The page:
United States District Court, E.D. New York
OPINION AND ORDER
GERSHON United States District Judge.
James Walker brings this action pursuant to 42 U.S.C. §
1983, alleging that defendant NYPD Sergeant Jose Capella,
along with Police Officers Stephen Perananda and Vermeil
Avenger, violated his Fourth Amendment right to remain free
of unreasonable search and seizure when they arrested him
without probable cause. Plaintiff also alleges that Police
Officer Jarrett Dill failed to intervene to prevent his
unlawful arrest. Defendants move for summary judgment on all
claims. For the reasons set forth below, defendants'
motion is granted. Defendants' unopposed motion to file
under seal is granted, but defendants are directed to file
redacted versions of the papers on this motion on the public
as otherwise noted, the facts are undisputed. A complaining
victim called the police at about 9:55 a.m. on
April 22, 2014, to report that he had been chased by two
individuals with guns. The complainant testified at his
deposition that, when an officer arrived at his apartment, he
told the officer, "James Walker pulled a gun on me and
told me he was going to kill me." The complainant also
pointed out his fifth-floor window to an individual outside
on the street who he believed to be James Walker. When the
Police Officer stuck his head out the window to see the
individual the complainant had pointed out, the individual
started walking away.
Avenger testified that, when she arrived at the
complainant's apartment, the complainant informed her
that Walker-who the complainant identified by name-and
another perpetrator menaced him with a gun. The complainant
described Walker as a black male, heavy set. After the
complainant gave his description, Sergeant Capella arrived on
the scene accompanied by his driver, Officer Penaranda.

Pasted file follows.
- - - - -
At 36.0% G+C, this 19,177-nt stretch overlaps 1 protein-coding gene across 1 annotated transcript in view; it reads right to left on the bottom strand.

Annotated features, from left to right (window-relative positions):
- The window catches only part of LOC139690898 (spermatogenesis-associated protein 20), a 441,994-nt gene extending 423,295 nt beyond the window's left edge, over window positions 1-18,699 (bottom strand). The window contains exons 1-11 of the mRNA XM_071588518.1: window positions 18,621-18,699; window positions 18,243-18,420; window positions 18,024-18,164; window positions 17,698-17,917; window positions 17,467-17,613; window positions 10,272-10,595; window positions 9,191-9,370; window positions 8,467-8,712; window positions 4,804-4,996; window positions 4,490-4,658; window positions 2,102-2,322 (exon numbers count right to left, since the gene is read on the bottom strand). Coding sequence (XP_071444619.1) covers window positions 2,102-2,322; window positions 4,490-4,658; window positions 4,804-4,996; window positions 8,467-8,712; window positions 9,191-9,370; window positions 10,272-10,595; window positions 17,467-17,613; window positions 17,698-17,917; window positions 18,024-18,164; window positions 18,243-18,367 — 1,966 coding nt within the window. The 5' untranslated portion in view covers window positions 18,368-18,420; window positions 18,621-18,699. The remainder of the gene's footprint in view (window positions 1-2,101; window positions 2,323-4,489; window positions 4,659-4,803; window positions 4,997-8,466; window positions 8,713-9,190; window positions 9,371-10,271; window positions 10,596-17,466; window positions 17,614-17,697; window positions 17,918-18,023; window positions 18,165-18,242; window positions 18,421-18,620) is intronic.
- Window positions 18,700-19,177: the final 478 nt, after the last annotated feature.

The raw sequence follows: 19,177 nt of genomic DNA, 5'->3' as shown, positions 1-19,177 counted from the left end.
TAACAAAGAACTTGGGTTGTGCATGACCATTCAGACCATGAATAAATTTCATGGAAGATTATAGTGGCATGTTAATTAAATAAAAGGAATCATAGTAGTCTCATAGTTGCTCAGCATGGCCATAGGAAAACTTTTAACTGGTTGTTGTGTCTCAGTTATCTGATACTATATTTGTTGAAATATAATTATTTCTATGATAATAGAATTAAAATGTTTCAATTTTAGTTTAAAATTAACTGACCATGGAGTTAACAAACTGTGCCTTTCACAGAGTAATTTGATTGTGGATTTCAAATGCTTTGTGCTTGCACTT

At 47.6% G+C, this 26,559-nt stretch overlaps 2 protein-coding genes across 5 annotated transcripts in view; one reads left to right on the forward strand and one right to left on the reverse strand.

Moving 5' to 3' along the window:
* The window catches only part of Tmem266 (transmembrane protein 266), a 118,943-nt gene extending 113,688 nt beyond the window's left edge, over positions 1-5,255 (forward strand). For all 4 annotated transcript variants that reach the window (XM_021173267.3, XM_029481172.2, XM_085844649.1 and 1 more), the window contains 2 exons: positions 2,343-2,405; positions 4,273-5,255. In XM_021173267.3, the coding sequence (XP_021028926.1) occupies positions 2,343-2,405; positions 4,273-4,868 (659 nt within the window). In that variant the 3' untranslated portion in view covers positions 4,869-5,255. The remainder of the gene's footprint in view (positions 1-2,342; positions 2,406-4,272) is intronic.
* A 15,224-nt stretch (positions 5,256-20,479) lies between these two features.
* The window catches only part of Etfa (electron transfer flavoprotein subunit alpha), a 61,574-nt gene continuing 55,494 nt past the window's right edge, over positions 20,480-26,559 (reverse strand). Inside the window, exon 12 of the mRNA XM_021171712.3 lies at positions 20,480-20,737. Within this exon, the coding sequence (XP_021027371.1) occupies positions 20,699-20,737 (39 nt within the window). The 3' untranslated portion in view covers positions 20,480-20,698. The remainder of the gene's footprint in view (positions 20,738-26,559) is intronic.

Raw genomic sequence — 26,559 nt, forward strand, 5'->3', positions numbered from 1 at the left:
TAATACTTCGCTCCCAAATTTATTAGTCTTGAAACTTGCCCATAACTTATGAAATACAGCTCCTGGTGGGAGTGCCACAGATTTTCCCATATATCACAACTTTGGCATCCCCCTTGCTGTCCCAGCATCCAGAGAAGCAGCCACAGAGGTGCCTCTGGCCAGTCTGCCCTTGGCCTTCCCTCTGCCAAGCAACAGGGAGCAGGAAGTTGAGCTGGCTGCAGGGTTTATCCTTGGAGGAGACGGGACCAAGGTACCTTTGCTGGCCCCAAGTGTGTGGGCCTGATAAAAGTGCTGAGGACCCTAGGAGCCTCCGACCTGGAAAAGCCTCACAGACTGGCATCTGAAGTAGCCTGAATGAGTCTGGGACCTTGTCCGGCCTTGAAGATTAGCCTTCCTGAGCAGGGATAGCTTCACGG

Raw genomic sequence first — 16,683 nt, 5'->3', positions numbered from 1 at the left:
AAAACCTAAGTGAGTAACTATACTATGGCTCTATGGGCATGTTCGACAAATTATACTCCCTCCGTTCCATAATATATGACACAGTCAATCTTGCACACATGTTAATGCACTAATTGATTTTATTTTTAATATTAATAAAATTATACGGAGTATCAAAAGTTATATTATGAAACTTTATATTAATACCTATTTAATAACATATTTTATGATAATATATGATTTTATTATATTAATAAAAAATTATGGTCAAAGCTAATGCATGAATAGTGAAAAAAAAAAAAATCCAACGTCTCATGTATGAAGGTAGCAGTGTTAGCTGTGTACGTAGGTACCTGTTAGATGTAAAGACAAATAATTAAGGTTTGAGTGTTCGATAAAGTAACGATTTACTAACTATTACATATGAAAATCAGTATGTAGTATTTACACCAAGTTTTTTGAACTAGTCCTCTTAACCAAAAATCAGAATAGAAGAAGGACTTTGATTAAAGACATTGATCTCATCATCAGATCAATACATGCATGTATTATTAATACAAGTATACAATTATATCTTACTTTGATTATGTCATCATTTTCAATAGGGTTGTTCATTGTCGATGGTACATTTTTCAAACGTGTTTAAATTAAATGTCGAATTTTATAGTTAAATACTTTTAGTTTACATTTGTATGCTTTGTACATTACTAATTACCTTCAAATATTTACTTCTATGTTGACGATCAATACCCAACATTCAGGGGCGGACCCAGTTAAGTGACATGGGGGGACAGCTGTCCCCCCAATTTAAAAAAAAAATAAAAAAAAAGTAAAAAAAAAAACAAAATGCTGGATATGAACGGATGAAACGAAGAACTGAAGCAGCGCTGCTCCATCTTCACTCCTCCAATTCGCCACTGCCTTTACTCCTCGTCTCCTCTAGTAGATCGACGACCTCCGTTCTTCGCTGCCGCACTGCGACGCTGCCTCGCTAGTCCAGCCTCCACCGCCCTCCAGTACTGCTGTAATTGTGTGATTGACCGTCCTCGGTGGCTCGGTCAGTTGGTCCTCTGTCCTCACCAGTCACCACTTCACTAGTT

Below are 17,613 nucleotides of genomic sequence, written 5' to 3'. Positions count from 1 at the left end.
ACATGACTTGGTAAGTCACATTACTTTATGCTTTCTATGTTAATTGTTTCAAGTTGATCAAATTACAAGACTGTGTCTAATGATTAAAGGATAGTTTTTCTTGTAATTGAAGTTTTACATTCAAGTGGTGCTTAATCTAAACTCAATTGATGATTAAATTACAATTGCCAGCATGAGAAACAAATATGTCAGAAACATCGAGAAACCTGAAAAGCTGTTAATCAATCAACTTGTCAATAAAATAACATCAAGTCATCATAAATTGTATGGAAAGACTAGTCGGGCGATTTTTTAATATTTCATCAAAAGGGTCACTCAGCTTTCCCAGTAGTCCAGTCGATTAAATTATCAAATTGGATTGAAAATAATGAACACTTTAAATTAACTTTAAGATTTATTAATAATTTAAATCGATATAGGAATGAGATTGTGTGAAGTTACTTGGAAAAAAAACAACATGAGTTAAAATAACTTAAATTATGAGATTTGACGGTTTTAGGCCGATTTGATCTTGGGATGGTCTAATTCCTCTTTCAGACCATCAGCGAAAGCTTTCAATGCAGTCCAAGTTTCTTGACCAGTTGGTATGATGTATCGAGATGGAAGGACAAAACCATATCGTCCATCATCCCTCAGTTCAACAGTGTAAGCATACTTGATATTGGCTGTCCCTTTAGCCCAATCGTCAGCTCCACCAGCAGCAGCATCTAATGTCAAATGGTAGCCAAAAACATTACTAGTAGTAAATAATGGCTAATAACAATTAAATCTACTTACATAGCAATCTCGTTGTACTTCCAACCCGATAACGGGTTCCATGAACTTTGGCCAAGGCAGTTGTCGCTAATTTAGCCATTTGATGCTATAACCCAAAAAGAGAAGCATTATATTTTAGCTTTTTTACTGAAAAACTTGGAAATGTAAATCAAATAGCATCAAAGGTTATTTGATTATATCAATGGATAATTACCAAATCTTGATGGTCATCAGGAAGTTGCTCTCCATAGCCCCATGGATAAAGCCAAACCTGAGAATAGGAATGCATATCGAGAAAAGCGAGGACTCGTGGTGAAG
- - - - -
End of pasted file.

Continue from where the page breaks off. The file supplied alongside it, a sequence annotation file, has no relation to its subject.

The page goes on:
Officer Avenger briefed Sergeant Capella on the incident, and
the complainant, who was looking out the window, stated that
he saw Walker and the other perpetrator. Officer Avenger went
over to the window and saw plaintiff walking away from the
complainant's housing development, and saw another
individual who she assumed to be the other perpetrator
walking back toward the development.
Capella then put out a description over the radio so that
other officers in the area could canvass for the perpetrator.
It is undisputed that the description that went out over the
radio was that of a black, heavyset man wearing a green
baseball cap with a yellow brim, who had fled toward a
particular intersection. The Officers testified that this was
consistent with the description given to them by the
complainant-that Walker weighed between 300 and 350 pounds,
had his hair in dreadlocks, and was wearing a green and
yellow hat. At his deposition, the complainant testified that
the perpetrator had been wearing a green and red hat.
minutes later, a call came over the radio stating that an
individual fitting the description Sergeant Capella had
provided had been stopped at the intersection. Sergeant
Capella and Officer Penaranda accompanied the complainant to
the intersection in their vehicle. When they reached the
intersection, Sergeant Capella instructed the complainant to
look at the person who had been stopped and inform him if
that was the person who had chased after him with a gun. The
complainant identified plaintiff as the person who had chased
after him with a gun. Sergeant Capella radioed that the
complainant had identified the person who had been stopped as
the perpetrator, and the non-party officers who stopped the
plaintiff placed him under arrest. Officer Avenger was not
one of those officers; she was still on her way to the